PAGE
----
How does industry 4.0 work in the clothing industry? What does digitization mean for product development and production? Will our clothes be sewn or even printed in the future? Holger Max-Lang is convinced that the new possibilities of digital technologies will revolutionize our clothing and the way in which it is manufactured.
Since January 2018, he has been the new Managing Director of Lectra Germany and is responsible for the Central and Eastern Europe region with Russia. He has been working for more than 15 years at the technology provider from France, which is in the process of automating and optimizing the entire value-added chain - from design and development to manufacturing - with the help of industry-specific software and hardware solutions using Industry 4.0 solutions. Since 2013, Lectra has invested 86 million euros in research and development, 9.4 percent of turnover.
ISPO.com: Mr. Max-Lang, a view please: How is clothing made in ten years?
Holger Max-Lang: We are moving strongly in the direction of mobile production lines. For example, there are container solutions that can be integrated into a pop-up store - individual production for local sales, made possible by automation and robotics. The key question will be which functions our clothing will assume in the future. Here, two areas are increasingly merging, nanotechnology and the textile industry. The result is so-called smart textiles, intelligent fabrics with woven-in electrical engineering. The resulting opportunities will transform the clothing industry and production.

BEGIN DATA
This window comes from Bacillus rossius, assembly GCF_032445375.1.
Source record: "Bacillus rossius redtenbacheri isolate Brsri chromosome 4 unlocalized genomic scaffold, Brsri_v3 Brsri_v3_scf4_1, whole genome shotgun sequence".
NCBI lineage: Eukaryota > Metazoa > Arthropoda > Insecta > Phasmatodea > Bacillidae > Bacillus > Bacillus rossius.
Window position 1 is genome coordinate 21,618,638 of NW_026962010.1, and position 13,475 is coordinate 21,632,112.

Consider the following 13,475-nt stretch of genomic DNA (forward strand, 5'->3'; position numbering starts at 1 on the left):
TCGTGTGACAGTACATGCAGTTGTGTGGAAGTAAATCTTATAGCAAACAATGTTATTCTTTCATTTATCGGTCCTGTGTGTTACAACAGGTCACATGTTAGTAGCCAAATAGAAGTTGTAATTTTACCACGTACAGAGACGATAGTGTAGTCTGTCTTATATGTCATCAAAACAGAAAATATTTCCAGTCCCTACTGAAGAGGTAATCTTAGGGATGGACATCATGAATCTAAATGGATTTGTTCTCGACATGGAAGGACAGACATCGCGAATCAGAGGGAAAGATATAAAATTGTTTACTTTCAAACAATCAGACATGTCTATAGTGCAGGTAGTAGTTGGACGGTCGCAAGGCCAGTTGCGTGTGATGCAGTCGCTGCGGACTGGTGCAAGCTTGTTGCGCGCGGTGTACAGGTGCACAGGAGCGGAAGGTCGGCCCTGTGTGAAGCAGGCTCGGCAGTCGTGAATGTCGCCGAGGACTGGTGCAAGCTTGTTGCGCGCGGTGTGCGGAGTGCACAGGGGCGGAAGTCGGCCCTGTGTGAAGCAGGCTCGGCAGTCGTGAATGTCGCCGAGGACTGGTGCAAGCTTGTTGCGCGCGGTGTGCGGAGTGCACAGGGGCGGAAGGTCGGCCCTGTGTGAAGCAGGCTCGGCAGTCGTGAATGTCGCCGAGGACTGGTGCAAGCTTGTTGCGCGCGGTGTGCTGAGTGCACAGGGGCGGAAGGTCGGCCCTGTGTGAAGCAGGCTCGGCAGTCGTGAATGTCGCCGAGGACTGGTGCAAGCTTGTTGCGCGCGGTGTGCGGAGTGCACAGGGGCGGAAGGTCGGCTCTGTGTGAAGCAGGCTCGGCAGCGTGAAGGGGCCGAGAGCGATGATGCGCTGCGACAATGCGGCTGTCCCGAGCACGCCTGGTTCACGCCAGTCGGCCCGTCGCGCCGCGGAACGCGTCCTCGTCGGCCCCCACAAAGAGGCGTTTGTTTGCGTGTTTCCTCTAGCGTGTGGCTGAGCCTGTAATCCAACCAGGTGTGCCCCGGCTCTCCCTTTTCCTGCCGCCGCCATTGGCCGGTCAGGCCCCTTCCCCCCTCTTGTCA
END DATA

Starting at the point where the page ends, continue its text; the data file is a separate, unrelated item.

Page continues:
Digitization brings a lot of new things, what stage are we at at the moment? In what kind of innovation are fashion and sports companies investing heavily?
Fashion and textile companies are investing heavily in the digitization of the fashion and textile sector as market pressure increases and product lifecycles decrease. With its Speedfactory and the "Knit for You" storefactory concept, Adidas has created groundbreaking examples of the future. Our customers are particularly interested in 3D virtual prototyping and PLM (Product Lifecycle Management).
Held, the manufacturer of motorcycle apparel, for example, talks about his experience at ISPO Academy - invests in digitization and introduces Lectra's PLM solution to its own value chain. The cutting room is also moving in the direction of industry 4.0 - digital, networked and intelligent. Robotics certainly plays a role in this respect, but we will not be able to achieve the same degree of automation as in the automotive industry in the fashion sector so quickly. In the end, clothing is still very individual and is worn by people of all ages and sizes.
What kind of solutions are garment companies currently looking for?
The biggest challenge for fashion companies is to become faster and more agile. Big players like Amazon, but also new digital startups, raise the bar further. This is one reason why Lectra has developed its current solutions, such as Lectra Fashion PLM, 4.0 compliant. The modular solutions meet the new requirements of companies and adapt to their changing business models.
So what exactly does a PLM solution offer companies, apart from cost savings?
A PLM in a digital supply chain links all departments of a clothing manufacturer, simplifies communication and accelerates the development and production of products. This enables fashion companies to react quickly to trends. In addition, manufacturers are becoming more agile and can offer individual products, for example by allowing customers to influence parts of the design.
You have developed a technology that can be used to produce a lot size 1. What kind of possibilities does this offer? Who is interested in that technology?